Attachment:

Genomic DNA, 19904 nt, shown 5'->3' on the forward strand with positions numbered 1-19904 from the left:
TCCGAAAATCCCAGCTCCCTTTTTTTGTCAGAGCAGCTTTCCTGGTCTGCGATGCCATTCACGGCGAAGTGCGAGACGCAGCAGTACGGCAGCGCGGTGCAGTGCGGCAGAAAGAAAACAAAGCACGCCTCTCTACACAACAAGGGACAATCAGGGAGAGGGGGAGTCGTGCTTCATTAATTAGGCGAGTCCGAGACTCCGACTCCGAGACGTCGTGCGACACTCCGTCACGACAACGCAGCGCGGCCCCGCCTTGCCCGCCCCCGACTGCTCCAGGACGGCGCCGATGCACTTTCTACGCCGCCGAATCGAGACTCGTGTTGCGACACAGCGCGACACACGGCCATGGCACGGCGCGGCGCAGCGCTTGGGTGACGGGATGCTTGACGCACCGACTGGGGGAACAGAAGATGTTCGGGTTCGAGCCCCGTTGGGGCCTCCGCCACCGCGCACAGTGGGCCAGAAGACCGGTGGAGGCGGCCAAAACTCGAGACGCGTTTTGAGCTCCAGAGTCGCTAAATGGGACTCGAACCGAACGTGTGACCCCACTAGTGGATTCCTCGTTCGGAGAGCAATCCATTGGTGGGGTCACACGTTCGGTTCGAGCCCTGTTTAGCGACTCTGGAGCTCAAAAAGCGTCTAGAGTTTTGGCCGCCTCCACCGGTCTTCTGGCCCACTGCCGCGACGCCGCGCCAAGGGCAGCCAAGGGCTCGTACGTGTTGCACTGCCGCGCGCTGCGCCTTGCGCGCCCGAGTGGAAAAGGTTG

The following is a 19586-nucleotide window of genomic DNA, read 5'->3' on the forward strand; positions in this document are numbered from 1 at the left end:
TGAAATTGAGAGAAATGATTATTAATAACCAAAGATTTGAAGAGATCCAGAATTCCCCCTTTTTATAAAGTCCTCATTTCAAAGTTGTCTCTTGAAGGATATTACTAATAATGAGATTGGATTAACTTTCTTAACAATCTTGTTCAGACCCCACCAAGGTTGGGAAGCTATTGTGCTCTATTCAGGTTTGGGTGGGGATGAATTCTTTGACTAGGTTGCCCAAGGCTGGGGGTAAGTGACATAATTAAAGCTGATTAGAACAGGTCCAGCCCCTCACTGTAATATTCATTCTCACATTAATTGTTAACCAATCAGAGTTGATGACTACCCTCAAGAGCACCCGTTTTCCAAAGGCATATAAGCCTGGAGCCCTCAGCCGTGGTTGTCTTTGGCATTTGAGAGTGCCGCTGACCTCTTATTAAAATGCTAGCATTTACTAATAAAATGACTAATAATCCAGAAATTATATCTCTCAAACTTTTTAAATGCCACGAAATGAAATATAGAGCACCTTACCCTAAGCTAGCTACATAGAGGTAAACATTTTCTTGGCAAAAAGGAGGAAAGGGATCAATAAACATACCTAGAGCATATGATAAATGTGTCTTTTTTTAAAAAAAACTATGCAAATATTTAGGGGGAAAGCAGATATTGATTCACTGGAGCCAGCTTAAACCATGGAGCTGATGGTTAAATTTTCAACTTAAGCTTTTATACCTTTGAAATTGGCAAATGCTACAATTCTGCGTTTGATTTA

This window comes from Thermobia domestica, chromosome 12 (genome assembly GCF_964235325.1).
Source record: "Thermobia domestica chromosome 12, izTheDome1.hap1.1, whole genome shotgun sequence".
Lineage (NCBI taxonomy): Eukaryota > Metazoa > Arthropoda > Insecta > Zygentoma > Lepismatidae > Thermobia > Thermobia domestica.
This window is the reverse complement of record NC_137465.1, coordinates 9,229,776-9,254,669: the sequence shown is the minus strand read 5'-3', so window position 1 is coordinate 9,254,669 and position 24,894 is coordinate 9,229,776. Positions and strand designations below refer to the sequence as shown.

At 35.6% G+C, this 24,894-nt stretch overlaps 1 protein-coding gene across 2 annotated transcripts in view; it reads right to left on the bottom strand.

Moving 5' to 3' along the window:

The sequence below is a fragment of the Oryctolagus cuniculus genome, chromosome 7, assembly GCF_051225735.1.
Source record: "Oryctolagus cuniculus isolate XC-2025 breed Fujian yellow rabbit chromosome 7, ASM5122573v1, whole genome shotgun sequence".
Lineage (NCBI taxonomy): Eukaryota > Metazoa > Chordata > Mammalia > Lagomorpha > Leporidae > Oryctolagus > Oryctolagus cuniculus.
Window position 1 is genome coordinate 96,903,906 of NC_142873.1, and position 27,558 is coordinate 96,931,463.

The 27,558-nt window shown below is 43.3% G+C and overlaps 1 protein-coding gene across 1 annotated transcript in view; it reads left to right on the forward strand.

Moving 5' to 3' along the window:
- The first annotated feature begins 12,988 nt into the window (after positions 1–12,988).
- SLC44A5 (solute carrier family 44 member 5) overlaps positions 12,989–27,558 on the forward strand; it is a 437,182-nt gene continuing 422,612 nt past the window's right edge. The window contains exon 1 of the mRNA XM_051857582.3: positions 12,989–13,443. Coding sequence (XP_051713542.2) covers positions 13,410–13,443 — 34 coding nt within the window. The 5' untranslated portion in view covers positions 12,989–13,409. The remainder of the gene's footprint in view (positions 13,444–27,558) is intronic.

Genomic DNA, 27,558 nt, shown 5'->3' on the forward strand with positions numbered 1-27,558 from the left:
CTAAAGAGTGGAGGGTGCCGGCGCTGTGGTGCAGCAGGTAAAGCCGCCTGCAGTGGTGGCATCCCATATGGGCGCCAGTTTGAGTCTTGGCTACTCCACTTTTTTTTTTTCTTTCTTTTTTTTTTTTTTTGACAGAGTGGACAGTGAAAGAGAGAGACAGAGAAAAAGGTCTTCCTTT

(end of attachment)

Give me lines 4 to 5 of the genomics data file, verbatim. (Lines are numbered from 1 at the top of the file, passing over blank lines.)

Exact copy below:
TGAAATTGAGAGAAATGATTATTAATAACCAAAGATTTGAAGAGATCCAGAATTCCCCCTTTTTATAAAGTCCTCATTTCAAAGTTGTCTCTTGAAGGATATTACTAATAATGAGATTGGATTAACTTTCTTAACAATCTTGTTCAGACCCCACCAAGGTTGGGAAGCTATTGTGCTCTATTCAGGTTTGGGTGGGGATGAATTCTTTGACTAGGTTGCCCAAGGCTGGGGGTAAGTGACATAATTAAAGCTGATTAGAACAGGTCCAGCCCCTCACTGTAATATTCATTCTCACATTAATTGTTAACCAATCAGAGTTGATGACTACCCTCAAGAGCACCCGTTTTCCAAAGGCATATAAGCCTGGAGCCCTCAGCCGTGGTTGTCTTTGGCATTTGAGAGTGCCGCTGACCTCTTATTAAAATGCTAGCATTTACTAATAAAATGACTAATAATCCAGAAATTATATCTCTCAAACTTTTTAAATGCCACGAAATGAAATATAGAGCACCTTACCCTAAGCTAGCTACATAGAGGTAAACATTTTCTTGGCAAAAAGGAGGAAAGGGATCAATAAACATACCTAGAGCATATGATAAATGTGTCTTTTTTTAAAAAAAACTATGCAAATATTTAGGGGGAAAGCAGATATTGATTCACTGGAGCCAGCTTAAACCATGGAGCTGATGGTTAAATTTTCAACTTAAGCTTTTATACCTTTGAAATTGGCAAATGCTACAATTCTGCGTTTGATTTA

This window comes from Thermobia domestica, chromosome 12 (genome assembly GCF_964235325.1).